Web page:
But that might be overly optimistic if a long list of shale companies are not posting “meaningful” returns on capital. Related: Submerged Turbines Could Replace 10 Nuclear Reactors In Japan

“The market may well discover it has been asleep at the wheel and far too relaxed about shale keeping a ceiling on prices forever,” Ben Luckock, a senior executive at oil trader Trafigura, told an industry conference in Singapore last week. Bloomberg surveyed a bunch of oil traders and energy executives at the conference, and the general sense was that oil would trade between $50 and $60 per barrel, up from an informal consensus of between $40 and $60 last year. While there are many reasons for the newfound bullishness, more modest expectations about shale growth is certainly one of them.

In a separate report focusing on larger integrated oil companies, Moody’s came to a similar conclusion—that the substantial improvement in the financial position of the oil industry over the past year is poised to slow down. All of the highly-touted cost reductions and efficiency gains have already been “realized.” Moody’s lowered its outlook for these large oil companies in 2018 from “positive” to simply “stable.”

By Nick Cunningham of Oilprice.com

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  • Oilracle on October 02 2017 said:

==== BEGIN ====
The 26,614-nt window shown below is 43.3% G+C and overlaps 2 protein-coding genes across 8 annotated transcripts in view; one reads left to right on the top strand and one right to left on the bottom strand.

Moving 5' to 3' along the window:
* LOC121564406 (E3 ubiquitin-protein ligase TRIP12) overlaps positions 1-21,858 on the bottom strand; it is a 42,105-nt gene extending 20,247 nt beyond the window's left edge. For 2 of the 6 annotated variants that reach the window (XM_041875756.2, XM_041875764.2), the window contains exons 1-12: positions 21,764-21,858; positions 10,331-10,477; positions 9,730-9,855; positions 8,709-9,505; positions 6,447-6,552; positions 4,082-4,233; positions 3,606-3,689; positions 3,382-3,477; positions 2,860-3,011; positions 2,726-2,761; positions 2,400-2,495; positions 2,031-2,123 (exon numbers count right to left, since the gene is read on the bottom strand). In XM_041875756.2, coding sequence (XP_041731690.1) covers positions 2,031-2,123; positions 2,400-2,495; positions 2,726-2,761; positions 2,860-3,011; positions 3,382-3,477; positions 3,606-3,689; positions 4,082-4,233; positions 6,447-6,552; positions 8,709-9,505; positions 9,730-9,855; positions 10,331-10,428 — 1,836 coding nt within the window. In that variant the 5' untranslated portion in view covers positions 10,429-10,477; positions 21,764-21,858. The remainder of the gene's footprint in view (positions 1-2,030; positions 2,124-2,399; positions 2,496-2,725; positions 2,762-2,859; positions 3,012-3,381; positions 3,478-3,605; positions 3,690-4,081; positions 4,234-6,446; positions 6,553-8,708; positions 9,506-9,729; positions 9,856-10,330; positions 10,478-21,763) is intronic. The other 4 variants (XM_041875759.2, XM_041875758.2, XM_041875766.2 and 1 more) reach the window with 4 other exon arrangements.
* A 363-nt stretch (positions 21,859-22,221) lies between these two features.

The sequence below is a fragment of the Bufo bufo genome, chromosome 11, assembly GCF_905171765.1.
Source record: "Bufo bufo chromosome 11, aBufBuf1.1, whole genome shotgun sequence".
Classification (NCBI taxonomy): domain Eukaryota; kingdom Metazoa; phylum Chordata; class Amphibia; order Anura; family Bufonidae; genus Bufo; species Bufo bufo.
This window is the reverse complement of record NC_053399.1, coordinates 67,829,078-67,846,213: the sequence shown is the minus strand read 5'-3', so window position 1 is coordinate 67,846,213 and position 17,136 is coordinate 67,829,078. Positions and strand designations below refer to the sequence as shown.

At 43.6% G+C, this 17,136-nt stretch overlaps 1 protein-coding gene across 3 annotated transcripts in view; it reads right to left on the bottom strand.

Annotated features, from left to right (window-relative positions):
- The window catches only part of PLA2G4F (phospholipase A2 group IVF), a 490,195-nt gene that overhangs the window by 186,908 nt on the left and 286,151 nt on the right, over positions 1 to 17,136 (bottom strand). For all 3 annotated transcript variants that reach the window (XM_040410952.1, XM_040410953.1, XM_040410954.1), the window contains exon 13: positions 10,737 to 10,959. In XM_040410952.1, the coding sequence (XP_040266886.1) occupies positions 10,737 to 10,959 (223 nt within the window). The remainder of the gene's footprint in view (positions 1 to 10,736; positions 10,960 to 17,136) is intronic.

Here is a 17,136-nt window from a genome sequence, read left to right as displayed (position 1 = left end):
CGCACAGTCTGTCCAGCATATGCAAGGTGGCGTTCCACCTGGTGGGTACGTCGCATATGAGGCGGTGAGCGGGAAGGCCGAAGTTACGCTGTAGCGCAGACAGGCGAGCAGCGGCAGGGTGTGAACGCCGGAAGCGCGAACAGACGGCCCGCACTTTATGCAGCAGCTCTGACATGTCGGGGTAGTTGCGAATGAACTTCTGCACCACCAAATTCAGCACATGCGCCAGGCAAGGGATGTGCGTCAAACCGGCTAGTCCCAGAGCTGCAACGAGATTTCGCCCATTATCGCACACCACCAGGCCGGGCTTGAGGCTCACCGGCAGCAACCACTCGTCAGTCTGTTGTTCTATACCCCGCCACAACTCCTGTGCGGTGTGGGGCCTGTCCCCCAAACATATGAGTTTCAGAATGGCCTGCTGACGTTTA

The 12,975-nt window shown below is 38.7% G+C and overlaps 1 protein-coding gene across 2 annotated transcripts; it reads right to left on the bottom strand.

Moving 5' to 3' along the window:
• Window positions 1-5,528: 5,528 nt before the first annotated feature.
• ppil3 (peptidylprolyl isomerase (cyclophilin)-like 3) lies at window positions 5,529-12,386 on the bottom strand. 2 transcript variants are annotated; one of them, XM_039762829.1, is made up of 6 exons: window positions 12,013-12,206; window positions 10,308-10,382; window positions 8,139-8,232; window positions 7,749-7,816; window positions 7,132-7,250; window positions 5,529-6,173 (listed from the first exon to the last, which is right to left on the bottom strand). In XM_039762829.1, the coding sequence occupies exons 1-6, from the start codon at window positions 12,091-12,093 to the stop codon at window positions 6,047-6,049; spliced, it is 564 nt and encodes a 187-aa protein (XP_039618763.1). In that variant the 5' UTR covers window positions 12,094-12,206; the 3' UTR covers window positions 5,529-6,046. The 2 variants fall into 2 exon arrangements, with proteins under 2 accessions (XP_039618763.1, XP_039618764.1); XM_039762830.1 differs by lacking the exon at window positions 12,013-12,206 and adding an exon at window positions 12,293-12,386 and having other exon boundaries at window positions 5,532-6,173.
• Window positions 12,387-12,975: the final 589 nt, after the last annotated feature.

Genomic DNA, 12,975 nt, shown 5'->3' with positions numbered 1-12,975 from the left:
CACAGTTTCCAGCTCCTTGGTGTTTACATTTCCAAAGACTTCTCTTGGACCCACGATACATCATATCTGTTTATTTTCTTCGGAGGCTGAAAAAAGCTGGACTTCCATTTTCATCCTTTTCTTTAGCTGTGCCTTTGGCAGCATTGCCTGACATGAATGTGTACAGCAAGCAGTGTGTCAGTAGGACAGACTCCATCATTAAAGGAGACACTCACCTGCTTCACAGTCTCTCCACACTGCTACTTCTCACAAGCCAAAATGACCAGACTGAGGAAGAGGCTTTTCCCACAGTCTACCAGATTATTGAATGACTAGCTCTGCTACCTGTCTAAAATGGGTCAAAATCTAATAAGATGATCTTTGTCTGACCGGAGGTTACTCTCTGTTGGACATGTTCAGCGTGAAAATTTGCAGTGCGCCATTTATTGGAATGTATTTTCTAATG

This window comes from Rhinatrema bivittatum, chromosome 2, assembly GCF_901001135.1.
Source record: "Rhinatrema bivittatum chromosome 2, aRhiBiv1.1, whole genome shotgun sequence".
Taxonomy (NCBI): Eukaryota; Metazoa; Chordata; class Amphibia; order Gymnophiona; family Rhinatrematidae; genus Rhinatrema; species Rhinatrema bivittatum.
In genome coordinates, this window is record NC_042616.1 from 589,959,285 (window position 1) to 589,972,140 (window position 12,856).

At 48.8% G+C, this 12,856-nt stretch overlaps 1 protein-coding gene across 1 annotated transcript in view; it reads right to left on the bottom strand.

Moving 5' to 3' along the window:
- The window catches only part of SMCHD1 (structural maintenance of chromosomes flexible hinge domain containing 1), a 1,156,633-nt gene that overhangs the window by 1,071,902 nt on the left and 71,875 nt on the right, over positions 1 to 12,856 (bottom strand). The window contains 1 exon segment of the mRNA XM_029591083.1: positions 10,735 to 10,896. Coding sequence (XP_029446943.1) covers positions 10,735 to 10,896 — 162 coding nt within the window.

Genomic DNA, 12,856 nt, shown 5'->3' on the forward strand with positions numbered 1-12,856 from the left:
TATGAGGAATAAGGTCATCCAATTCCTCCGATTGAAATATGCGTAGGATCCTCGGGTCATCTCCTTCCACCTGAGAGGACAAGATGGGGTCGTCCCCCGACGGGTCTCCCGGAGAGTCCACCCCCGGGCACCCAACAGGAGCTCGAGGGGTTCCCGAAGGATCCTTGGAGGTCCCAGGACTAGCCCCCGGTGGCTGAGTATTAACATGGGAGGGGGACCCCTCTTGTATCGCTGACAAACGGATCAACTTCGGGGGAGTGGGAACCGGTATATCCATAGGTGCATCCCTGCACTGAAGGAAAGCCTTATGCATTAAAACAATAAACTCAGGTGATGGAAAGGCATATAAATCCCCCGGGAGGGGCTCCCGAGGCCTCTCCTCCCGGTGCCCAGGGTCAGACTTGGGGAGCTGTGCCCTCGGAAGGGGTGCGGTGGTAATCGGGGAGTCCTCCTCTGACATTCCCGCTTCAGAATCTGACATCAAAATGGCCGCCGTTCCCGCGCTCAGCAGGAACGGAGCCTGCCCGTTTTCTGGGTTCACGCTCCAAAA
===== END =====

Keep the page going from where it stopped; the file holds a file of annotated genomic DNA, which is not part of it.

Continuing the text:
---U.S. Shale Isn’t As Strong As It Appears---

    Good! Shale is to be fractured for releasing the trapped gas and liquids. Not strong shale should be much better that a strong one.
  • Drew on October 03 2017 said:
    It's time for fossil fuel companies to use their considerable capx budgets to invest in solar pv or wind projects and get a better roi (return on investment) for investors.
  • Tom on October 03 2017 said:
    Even at $50 there is no real profit for most even in the Texas hot spot. The trouble is finding help, training help, hoping help stays. It is an endless treadmill. All eat up that profit that finds its way to balance sheets but then require more debt in reality. To the outside hype world of Bloomberg, etc. its a boom time in Texas. Boom goes bust real fast in oil. Interesting that the Fed. counts debt as income but the IRS wouldn't look too kindly on oil companies doing the same. As long as the Fed. manipulates for avoiding the inevitable hyperinflation, the destruction of the real economy progresses. They have starved the last remaining real industry out of business for too long. Got to keep oil and gas low in their overachiever minds. Its not working.
  • Kamamura on October 03 2017 said:
    US shale is YAB - Yet Another Bubble. The alleged news about the "Death of Peak Oil" were grossly overestimated - Peak Oil remains the reality of yesterday, today and tomorrow.
  • Harryflashmanhigson on October 03 2017 said:
    Kamamura, Yes!

    Conventional peaked in 2005-10, all liquids probably in aug '15 or thereabouts. We'll know for certain in a couple of years. The only growth in world production since the conventional peak is from unconventionals in North America, any other production growth anywhere has been eaten by depletion(which never, ever sleeps). Once Oil Sands and TO have peaked, it's all over.

    BTW North American unconventional is junk energy with a terrible EROEI which almost no-one ever made a cent on, powered by zero interest liars loans to either idiots, optimistic loons or outright con men.

    It's all finished by 2022.